Report states insufficient data makes it impossible to say whether emissions can cause long-term health effects.
Insufficient data on servicemembers’ exposures to emissions from open-air burn pits for trash on military bases in Iraq and Afghanistan is one of the reasons why it is not possible to say whether these emissions could cause long-term health effects, according to a new Institute of Medicine report. High background levels of ambient pollution from other sources and lack of information on the quantities and composition of wastes burned in the pits also complicate interpretation of the data.
During deployment to a war zone, military personnel can be exposed to a variety of environmental hazards, many of which have been associated with long-term adverse health outcomes such as cancer and respiratory disease. Many veterans returning from Iraq and Afghanistan have health problems that they worry are related to their exposure to burn pits on military bases. Special attention has been focused on the burn pit at Joint Base Balad (JBB), one of the largest U.S. military bases in Iraq and a central logistics hub.
Based on its analysis of raw data from air monitoring efforts at JBB conducted by the U.S. Department of Defense, the committee that wrote the report concluded that levels of most pollutants of concern at the base were not higher than levels measured at other polluted sites worldwide. Moreover, research on other populations exposed to complex mixtures of pollutants, primarily firefighters and workers at municipal waste incineration plants, has not indicated increased risk for long-term health consequences such as cancer, heart disease, and most respiratory illnesses among these groups.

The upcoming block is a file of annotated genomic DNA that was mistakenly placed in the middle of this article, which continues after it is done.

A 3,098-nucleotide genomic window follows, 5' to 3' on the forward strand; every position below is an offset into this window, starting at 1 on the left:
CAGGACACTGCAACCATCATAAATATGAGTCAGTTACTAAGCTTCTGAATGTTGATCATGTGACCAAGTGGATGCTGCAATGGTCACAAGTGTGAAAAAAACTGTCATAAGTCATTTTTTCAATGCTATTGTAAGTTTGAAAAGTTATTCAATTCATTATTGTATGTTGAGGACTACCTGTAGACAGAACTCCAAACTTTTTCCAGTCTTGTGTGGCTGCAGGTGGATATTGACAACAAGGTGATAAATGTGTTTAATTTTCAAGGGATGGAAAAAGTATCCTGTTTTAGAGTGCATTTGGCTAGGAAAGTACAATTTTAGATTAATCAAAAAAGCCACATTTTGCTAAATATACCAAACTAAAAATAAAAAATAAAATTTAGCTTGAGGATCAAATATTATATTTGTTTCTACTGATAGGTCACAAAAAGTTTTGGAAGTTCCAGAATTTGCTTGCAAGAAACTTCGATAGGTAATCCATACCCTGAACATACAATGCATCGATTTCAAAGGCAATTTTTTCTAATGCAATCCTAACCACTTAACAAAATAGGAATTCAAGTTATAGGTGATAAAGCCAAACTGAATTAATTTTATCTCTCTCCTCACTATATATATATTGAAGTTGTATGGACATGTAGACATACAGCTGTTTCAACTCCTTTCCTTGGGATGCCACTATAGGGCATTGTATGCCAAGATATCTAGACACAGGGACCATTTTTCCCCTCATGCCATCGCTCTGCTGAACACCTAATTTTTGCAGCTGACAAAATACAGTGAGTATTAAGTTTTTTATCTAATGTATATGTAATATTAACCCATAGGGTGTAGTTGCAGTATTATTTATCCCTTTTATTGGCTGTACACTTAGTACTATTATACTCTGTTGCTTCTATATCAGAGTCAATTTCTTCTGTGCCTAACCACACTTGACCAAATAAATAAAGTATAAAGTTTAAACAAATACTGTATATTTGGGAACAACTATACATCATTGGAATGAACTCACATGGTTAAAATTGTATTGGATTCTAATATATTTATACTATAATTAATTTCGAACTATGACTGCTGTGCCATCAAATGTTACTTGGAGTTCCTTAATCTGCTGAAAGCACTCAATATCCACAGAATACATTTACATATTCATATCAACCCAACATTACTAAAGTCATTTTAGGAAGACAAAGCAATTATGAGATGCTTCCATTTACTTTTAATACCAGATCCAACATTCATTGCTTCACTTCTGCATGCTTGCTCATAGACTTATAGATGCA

Even so, the committee pointed out shortcomings in research and gaps in evidence that prevented them from drawing firm conclusions, and it recommended a path to overcome some of these limitations. Lack of information on the specific quantities and types of wastes burned and on other sources of background pollution when air samples were being collected meant it was difficult to correlate pit emissions, including smoke events, with potential health outcomes. Different types of wastes produce different combinations of chemical emissions with the possibility of different health outcomes in those exposed. Moreover, it is hard to determine whether surrogate populations such as firefighters experience exposures to pollutants and durations of exposures similar to those of servicemembers stationed at JBB.
The report recommends that a study be conducted to evaluate the health status of servicemembers from their time of deployment to JBB over many years to determine their incidence of chronic diseases, including cancers, that tend not to show up for decades. In addition, it recommends a tiered approach to gathering data to better characterize exposures to the complex mixture of burn pit emissions in light of the presence of other sources of pollutants in the ambient environment.
Given the variety of hazards and substances to which military personnel are exposed in the field, service in Iraq and Afghanistan in general – rather than exposure to burn pits only – might be associated with long-term health effects, the committee noted. A specific concern is the high ambient concentrations of particulate matter generated by both human activities and natural sources. Risks may be greater for those who are especially susceptible to health problems, including individuals with asthma or those who encountered high concentrations of substances or had prolonged exposures.